Category Archives: Vendors

The cobbler’s children

The cobbler’s children have no shoes.  Experts tend not to tend to things at home.

“Errant Charges at Coinbase,” The Wall Street Journal, February 17, 2018 B9.  A bitcoin firm ended up charging its customers multiple times (as many as 50!) for the same transactions. Blames its vendors.

Let me see.  You can’t work out your own electronic invoicing and you want to store our digital currency?  We should trust you why, exactly?

Wouldn’t you think you’d keep a close eye on the processes by which customers are charged and you are paid?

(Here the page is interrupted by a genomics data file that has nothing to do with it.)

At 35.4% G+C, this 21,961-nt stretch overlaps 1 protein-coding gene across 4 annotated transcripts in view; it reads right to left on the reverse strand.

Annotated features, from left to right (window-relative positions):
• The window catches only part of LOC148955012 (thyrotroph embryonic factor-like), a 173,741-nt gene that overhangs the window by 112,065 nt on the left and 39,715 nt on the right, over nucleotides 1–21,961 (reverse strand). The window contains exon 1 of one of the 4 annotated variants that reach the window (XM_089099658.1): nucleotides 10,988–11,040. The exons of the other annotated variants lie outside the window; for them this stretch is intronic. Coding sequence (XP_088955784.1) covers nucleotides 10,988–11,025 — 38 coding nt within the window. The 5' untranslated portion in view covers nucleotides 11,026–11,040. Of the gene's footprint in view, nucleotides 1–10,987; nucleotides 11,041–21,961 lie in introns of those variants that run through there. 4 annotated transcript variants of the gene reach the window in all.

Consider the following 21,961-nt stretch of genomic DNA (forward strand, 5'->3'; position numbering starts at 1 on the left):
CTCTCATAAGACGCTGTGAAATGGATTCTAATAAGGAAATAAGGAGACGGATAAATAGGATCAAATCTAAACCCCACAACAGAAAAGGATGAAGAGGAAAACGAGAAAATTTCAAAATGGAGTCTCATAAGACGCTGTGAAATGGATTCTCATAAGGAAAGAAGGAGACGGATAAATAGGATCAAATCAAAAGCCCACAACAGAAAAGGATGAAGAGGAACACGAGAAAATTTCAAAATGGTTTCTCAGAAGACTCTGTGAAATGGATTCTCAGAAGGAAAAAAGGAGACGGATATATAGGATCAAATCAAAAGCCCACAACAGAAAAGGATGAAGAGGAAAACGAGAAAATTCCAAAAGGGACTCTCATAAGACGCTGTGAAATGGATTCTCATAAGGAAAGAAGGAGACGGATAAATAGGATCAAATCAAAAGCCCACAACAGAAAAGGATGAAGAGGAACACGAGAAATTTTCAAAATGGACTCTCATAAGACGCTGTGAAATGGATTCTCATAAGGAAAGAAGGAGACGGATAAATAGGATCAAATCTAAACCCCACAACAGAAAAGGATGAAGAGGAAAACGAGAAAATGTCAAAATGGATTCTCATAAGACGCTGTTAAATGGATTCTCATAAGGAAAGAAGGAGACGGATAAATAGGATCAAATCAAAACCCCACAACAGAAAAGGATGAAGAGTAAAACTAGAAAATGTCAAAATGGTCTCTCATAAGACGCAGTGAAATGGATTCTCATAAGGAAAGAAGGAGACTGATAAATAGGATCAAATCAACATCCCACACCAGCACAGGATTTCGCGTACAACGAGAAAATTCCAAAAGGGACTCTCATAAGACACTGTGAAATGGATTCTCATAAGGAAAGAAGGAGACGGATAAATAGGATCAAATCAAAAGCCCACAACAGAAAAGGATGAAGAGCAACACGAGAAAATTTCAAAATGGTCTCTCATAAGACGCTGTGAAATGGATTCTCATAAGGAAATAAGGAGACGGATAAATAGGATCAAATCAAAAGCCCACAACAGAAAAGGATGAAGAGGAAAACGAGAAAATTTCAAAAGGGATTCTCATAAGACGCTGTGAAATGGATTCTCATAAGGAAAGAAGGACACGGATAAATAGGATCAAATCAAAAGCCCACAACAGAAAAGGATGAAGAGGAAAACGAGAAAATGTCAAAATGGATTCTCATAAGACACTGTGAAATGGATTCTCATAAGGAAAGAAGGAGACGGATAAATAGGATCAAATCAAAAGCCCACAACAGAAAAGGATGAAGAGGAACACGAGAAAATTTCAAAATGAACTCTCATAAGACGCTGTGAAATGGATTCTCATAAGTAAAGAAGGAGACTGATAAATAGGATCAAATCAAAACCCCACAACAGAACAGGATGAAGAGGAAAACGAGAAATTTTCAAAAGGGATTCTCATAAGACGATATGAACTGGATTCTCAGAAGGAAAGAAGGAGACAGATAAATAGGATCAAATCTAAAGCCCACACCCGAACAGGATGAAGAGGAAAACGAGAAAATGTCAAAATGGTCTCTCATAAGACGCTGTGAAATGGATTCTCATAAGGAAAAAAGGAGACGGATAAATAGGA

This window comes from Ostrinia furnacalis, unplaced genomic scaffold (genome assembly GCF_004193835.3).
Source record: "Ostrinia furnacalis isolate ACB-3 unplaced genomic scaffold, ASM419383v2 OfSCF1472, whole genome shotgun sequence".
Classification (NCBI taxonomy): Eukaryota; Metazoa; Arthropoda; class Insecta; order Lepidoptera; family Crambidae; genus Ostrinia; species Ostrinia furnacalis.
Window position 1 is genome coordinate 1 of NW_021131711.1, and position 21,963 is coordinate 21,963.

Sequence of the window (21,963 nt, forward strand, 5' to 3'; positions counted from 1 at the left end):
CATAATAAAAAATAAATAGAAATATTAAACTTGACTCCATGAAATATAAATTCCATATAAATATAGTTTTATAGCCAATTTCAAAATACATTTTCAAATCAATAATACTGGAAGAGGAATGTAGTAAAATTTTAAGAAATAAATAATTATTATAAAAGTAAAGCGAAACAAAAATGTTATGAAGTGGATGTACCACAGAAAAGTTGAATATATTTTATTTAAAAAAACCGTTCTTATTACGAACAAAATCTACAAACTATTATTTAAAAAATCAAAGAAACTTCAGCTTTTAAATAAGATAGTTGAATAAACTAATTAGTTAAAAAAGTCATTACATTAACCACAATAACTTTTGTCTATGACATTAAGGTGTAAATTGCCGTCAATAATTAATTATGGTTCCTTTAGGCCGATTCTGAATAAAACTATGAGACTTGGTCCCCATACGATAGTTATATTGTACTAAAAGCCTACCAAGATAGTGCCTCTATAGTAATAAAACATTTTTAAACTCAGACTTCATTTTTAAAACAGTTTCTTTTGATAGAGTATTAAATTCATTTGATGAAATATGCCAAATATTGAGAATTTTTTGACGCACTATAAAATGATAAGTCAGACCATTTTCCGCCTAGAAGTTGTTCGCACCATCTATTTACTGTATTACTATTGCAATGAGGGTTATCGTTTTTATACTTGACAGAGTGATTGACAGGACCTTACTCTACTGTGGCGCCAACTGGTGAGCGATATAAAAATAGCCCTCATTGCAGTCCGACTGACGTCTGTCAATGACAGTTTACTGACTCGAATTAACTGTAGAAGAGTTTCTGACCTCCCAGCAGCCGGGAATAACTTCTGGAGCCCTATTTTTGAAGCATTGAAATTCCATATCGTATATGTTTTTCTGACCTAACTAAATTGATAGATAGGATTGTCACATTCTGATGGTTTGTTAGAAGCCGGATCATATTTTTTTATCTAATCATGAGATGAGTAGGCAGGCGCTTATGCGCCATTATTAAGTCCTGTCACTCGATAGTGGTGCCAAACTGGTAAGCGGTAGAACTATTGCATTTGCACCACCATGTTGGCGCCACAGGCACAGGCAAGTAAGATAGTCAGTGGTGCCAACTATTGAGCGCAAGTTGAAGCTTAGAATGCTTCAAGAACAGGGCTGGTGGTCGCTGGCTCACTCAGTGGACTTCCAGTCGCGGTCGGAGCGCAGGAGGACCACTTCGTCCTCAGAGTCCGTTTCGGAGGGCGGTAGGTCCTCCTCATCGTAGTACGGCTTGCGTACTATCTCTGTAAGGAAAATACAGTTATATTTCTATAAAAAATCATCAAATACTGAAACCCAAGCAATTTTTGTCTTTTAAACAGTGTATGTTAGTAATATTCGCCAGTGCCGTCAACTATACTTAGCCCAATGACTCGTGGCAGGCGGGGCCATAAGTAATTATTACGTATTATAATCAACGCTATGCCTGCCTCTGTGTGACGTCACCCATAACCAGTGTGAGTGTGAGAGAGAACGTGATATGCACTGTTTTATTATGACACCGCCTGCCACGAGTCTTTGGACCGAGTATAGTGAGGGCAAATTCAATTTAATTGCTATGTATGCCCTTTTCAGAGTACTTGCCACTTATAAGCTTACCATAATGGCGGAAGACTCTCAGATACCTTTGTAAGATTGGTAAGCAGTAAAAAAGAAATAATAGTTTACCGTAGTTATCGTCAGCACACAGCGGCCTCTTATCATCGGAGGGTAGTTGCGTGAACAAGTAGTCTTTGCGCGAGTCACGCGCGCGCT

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Filed under Accuracy, Board, Controls, Corporation, Directors, Duty, Governance, Interconnections, Internal controls, IT, Oversight, Supervision, Third parties, Vendors

Stop digging

What’s the first step to get out of a hole?  Stop digging.

“Wells Errs in Bid to Make Amends,” The Wall Street Journal, February 12, 2018 B1.  Wells Fargo, a frequent star in this blog, was trying to reach out to the 600,000 – 800,000 customers it screwed over by forcing them to buy auto collision insurance.  It couldn’t even do that.

First, it reportedly sent refunds to some non-customers.  Second, it told some customers that they would be paid the wrong amount. Third, it said it was going to pay refunds to people who hadn’t even bought the insurance. Affected: 38,000 folks.  Cause: a vendor’s coding error.

Fourth, Wells Fargo still hasn’t contacted the 110,000 people it overcharged for mortgage insurance rate locks.

And they are in charge of your bank deposits?